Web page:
#1. Luzula campestris (L) DC. as described in Buchenau's Monograph
of the Juncaceae is morphologically very diverse; to the
twenty varieties described in this work, six more have been
added since 1906.
#2. The geographical distributions of these taxa are different;
many of them overlap, but some cover only a very limited area.
#3. The taxa found in Europe are ecologically separated* Their
morphology has been more closely examined, and they are found
to fall into six quite distinct groups: sudetica, pallescens,
campestris, multiflora, campestris and congesta. A small
proportion of plants could not be assigned to any taxon, and
must be considered as possible hybrids or as intermediate
The flowering time of campestris is two or three months
before that of the other taxa.
#4. Three of the taxa are very common in Britain: campestris,
multiflora and congesta. They are ecologically separated,
campestris growing in dry grassland, multiflora in woods
and congesta in moors and bogs.
#5. Detailed examination of the morphology of these three taxa
shows that they remain more or less distinct in the field, but
that they do merge into each other to some extent. The number
of plants intermediate between congesta and multiflora is much
greater than the number between campestris and either of them.
#6. The three taxa mentioned above were grown under identical
conditions in the experimental garden. The morphological
differences were maintained in the floral characters, and
the differences between campestris and the other taxa in the
vegetative characters were emphasised.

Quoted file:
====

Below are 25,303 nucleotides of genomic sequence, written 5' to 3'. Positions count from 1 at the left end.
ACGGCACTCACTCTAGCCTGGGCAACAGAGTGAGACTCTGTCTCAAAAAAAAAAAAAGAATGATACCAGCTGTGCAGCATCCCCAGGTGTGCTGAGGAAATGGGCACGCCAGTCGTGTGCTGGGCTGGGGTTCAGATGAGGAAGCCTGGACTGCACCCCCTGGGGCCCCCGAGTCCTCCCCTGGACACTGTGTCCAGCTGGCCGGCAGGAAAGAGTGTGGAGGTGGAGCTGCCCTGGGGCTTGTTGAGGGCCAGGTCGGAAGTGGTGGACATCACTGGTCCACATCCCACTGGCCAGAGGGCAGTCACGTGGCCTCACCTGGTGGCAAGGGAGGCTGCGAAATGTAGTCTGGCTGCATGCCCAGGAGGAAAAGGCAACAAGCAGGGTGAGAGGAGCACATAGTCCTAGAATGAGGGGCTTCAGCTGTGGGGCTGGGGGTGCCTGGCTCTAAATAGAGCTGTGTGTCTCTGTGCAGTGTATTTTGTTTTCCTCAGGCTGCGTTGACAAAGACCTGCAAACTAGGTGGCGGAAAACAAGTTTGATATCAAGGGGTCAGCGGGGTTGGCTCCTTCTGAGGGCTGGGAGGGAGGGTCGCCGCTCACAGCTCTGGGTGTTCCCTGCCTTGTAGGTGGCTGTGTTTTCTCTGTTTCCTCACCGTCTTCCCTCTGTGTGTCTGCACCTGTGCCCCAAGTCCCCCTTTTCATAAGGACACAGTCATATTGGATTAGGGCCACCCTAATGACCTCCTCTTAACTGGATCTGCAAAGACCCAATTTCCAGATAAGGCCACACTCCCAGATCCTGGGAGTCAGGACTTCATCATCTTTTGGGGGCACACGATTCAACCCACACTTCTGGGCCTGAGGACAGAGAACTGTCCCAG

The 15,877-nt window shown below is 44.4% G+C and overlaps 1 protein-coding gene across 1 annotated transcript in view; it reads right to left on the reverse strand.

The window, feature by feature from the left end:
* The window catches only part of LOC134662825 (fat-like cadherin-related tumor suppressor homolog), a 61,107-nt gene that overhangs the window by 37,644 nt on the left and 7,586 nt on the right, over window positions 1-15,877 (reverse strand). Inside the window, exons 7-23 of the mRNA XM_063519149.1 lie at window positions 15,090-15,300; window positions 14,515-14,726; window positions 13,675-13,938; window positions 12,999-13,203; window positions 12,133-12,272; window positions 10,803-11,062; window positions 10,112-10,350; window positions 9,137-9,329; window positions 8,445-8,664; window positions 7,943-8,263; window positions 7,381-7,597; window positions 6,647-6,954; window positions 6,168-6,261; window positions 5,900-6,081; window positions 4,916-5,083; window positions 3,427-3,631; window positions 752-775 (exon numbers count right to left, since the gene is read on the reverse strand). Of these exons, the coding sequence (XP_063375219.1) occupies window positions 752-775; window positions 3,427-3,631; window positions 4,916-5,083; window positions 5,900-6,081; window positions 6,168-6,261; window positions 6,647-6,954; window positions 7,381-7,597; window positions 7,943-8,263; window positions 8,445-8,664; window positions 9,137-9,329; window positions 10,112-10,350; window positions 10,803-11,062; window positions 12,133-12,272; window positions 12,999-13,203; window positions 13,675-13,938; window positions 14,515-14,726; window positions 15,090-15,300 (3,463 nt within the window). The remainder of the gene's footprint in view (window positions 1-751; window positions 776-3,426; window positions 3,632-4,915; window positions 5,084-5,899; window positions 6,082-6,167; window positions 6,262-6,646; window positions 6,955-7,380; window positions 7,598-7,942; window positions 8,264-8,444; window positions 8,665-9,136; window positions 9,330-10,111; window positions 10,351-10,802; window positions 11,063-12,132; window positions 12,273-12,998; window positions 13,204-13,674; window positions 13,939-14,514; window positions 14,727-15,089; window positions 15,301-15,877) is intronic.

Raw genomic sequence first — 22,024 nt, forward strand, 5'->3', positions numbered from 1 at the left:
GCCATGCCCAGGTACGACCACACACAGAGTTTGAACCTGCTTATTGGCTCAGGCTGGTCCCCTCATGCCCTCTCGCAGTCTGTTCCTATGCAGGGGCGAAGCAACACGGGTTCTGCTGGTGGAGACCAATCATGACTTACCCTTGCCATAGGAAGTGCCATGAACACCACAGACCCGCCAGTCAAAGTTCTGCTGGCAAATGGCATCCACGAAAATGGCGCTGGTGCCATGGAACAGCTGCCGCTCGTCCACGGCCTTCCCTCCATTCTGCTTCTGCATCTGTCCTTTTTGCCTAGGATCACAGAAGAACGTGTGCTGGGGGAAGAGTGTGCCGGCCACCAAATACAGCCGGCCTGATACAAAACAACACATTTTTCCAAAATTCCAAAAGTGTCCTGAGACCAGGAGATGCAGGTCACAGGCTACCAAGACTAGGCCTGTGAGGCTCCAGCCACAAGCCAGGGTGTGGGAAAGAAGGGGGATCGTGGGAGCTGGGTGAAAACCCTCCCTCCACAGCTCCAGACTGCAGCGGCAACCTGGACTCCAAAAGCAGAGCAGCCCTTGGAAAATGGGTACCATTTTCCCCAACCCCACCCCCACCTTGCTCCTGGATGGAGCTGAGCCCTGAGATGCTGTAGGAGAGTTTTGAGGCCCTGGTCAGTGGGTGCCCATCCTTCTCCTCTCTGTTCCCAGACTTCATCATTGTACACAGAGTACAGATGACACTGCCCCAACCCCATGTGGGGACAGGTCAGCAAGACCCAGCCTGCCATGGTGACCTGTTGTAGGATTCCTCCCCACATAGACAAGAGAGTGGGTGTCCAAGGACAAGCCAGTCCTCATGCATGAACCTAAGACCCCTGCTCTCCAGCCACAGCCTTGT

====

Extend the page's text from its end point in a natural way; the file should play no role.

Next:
#7. Chromosome counts were obtained from seedlings and from
plants grown in cultivation. The numbers obtained were: -
pallescens 2n = 12 diploid;
campestris 2n = 12 diploid;
multiflora 2n = 36 hexaploid;
con fiesta 2n = 48 octoploid;
multiflora x congesta 2n = 42 heptaploid.
#8. The evidence from the morphology, ecology and cytology of the
British material suggests that specific rank should be given
to all three.
#9. If (campestris) multiflora and con esta are recognised at
specific rank, it seems to be reasonable that most of the
other varieties should receive the same treatment. Specific
rank is therefore proposed for all the varieties of L. campestris
in Buchenau, with the exception of flaccida, debilis and calabra,
of which insufficient material was available. Specific rank
is also recommended for L, echinata, L. bulbosa and probably
also for L. kobaysii, L. k;jelimnnniana and L. cusickii.
#10. Although the taxa warrant specific rank, some recognition
of their affinities should be made. They should perhaps
therefore be considered as an aggregate species, L. campestris
agg., which is composed of a polyploid complex of related